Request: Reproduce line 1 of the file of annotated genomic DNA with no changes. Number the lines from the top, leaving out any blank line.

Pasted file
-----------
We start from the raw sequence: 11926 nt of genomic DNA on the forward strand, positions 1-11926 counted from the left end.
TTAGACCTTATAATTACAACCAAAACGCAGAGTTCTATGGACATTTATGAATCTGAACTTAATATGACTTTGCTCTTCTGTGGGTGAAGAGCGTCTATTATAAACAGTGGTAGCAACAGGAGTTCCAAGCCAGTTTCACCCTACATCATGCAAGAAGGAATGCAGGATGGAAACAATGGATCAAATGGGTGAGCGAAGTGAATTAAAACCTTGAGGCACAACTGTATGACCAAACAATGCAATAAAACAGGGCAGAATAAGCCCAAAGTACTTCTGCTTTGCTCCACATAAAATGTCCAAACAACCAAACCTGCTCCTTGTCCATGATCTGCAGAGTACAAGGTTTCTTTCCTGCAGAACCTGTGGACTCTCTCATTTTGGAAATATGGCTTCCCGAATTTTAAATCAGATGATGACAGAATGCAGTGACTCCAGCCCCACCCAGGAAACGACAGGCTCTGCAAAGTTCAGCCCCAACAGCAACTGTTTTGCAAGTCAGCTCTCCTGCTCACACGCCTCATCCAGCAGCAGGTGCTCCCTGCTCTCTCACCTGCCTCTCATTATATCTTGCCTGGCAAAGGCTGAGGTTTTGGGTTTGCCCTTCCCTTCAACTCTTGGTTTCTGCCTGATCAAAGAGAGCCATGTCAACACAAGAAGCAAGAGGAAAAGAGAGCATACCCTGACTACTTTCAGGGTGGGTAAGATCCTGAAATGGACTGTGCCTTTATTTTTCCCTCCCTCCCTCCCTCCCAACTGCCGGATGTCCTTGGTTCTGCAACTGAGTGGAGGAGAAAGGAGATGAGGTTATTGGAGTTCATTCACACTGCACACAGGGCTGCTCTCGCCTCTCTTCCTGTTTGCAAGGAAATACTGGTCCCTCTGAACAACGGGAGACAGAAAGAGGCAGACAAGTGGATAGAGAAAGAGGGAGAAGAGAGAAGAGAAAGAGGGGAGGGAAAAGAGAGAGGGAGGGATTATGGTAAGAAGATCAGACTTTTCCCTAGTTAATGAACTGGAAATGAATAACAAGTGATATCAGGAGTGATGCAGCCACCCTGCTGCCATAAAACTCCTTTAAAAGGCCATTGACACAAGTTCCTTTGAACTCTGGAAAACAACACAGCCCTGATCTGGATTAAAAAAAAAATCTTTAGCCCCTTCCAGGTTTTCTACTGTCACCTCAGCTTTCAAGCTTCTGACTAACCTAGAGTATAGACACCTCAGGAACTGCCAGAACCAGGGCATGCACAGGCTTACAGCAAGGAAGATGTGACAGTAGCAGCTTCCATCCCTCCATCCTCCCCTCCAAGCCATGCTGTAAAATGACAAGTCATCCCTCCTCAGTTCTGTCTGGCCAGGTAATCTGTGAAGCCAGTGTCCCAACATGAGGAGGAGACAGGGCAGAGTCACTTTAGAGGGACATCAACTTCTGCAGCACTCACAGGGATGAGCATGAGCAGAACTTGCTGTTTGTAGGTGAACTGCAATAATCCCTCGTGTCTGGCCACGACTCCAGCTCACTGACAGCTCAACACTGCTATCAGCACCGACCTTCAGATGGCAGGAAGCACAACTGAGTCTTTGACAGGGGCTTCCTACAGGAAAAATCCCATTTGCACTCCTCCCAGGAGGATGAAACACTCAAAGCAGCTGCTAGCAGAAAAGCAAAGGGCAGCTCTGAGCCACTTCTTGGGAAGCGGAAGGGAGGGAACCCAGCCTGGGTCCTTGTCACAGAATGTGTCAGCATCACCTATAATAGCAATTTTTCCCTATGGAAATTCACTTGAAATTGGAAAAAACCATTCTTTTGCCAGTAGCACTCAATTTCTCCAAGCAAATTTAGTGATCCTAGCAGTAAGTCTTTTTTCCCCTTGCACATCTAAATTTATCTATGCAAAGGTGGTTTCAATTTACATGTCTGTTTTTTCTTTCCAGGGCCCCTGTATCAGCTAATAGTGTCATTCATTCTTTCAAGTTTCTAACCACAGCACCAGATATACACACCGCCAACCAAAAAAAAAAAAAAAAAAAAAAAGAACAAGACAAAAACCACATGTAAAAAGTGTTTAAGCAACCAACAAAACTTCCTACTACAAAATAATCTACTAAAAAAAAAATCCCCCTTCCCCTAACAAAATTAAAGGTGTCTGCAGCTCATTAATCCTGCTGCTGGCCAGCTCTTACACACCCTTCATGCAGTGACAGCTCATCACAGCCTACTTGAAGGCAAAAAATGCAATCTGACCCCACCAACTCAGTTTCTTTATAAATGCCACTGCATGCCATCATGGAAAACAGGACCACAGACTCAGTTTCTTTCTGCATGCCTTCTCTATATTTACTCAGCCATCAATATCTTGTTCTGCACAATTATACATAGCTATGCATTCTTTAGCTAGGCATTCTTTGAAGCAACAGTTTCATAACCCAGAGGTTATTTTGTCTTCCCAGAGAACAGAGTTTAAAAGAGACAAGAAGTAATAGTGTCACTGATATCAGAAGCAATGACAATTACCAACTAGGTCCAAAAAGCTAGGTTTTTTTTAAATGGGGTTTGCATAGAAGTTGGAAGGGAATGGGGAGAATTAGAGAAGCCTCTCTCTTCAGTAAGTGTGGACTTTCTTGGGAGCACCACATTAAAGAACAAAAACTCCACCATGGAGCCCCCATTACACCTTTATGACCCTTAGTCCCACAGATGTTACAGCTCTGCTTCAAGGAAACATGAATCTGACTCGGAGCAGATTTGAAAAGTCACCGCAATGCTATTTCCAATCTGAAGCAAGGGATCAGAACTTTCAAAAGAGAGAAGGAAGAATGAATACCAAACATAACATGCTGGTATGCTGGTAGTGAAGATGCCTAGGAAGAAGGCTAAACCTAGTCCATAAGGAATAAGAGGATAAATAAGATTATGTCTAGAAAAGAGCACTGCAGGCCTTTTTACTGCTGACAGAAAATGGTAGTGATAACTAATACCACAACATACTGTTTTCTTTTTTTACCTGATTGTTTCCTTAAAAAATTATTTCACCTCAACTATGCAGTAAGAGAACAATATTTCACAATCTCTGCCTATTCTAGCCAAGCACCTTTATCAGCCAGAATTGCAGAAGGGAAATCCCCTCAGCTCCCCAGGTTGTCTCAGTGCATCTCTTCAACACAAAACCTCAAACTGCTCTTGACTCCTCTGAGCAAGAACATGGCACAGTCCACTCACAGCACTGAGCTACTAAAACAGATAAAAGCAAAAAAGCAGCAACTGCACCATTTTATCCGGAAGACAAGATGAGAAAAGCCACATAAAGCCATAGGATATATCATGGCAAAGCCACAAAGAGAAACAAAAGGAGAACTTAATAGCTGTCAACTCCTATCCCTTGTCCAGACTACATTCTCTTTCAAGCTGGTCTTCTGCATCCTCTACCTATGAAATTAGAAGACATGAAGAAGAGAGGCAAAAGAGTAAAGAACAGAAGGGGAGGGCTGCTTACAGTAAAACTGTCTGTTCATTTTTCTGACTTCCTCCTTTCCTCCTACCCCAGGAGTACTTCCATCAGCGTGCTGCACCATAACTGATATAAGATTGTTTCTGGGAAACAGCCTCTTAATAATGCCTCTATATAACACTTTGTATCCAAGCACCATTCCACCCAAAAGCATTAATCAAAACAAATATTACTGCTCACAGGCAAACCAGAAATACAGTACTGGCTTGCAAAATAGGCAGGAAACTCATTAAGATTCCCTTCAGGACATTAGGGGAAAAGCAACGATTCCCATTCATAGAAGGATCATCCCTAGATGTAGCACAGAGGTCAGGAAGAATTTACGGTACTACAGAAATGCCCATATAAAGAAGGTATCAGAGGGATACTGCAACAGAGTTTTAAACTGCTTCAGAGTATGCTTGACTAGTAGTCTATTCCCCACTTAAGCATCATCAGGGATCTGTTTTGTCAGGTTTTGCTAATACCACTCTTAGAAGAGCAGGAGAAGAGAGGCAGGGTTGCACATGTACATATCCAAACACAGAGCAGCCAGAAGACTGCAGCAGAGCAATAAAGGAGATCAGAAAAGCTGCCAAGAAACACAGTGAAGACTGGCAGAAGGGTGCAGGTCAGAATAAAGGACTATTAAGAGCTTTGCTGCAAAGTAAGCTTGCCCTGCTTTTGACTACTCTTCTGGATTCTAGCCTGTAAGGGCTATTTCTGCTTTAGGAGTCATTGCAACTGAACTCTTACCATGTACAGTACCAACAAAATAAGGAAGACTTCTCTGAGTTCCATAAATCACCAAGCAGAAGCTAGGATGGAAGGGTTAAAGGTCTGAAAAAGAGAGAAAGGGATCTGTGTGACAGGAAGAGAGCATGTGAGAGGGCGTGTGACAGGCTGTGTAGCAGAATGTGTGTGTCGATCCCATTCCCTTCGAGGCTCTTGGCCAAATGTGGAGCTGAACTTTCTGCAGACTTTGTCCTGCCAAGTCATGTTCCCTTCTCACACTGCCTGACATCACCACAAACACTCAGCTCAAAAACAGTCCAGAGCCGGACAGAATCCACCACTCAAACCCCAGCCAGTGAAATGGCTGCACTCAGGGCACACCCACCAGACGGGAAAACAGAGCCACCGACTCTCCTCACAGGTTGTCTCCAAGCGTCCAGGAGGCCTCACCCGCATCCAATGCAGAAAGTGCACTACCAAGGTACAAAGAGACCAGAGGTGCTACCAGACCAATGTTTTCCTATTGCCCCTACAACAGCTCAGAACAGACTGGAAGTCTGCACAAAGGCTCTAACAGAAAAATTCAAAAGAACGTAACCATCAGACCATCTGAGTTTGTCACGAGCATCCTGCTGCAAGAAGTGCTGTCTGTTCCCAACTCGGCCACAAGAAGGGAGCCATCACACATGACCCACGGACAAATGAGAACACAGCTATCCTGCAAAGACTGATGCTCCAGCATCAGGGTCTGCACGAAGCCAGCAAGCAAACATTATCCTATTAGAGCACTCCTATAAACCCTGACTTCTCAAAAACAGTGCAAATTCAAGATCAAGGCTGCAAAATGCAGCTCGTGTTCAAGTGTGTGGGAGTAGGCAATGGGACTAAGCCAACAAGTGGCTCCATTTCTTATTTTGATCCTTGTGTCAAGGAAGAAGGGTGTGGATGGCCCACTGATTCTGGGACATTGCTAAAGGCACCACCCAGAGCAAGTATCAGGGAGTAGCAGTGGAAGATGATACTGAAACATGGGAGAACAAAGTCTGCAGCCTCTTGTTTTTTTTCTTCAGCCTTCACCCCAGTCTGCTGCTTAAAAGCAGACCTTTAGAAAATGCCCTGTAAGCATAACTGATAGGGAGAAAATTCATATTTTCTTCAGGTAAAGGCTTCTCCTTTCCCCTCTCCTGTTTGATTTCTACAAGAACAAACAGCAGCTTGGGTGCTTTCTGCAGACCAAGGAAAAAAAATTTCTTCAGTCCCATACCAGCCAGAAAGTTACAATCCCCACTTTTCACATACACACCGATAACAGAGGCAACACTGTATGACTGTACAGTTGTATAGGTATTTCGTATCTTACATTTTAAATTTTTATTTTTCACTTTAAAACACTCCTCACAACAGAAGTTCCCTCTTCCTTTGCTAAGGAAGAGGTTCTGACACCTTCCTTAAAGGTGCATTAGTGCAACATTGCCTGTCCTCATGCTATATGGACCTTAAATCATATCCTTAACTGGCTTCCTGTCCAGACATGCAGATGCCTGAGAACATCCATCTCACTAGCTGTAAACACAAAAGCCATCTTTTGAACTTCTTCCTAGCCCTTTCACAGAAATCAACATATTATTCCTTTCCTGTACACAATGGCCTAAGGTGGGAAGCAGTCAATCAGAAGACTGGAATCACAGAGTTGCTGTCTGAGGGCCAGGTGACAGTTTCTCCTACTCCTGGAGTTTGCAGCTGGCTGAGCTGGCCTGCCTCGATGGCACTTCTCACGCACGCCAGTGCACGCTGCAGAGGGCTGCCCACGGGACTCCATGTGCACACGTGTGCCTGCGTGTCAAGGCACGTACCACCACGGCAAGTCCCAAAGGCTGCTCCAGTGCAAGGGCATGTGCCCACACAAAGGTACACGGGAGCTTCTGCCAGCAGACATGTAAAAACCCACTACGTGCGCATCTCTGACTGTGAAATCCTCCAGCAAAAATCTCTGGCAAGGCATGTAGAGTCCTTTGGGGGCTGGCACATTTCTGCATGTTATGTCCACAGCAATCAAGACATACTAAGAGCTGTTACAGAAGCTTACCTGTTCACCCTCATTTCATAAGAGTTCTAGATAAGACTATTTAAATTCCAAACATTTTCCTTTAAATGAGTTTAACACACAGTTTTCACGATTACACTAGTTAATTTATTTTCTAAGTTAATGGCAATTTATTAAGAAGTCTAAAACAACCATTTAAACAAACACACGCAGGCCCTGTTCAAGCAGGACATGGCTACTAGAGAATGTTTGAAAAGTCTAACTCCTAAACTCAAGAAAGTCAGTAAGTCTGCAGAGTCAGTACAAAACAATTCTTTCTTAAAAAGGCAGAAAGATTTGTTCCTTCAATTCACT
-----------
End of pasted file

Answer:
We start from the raw sequence: 11926 nt of genomic DNA on the forward strand, positions 1-11926 counted from the left end.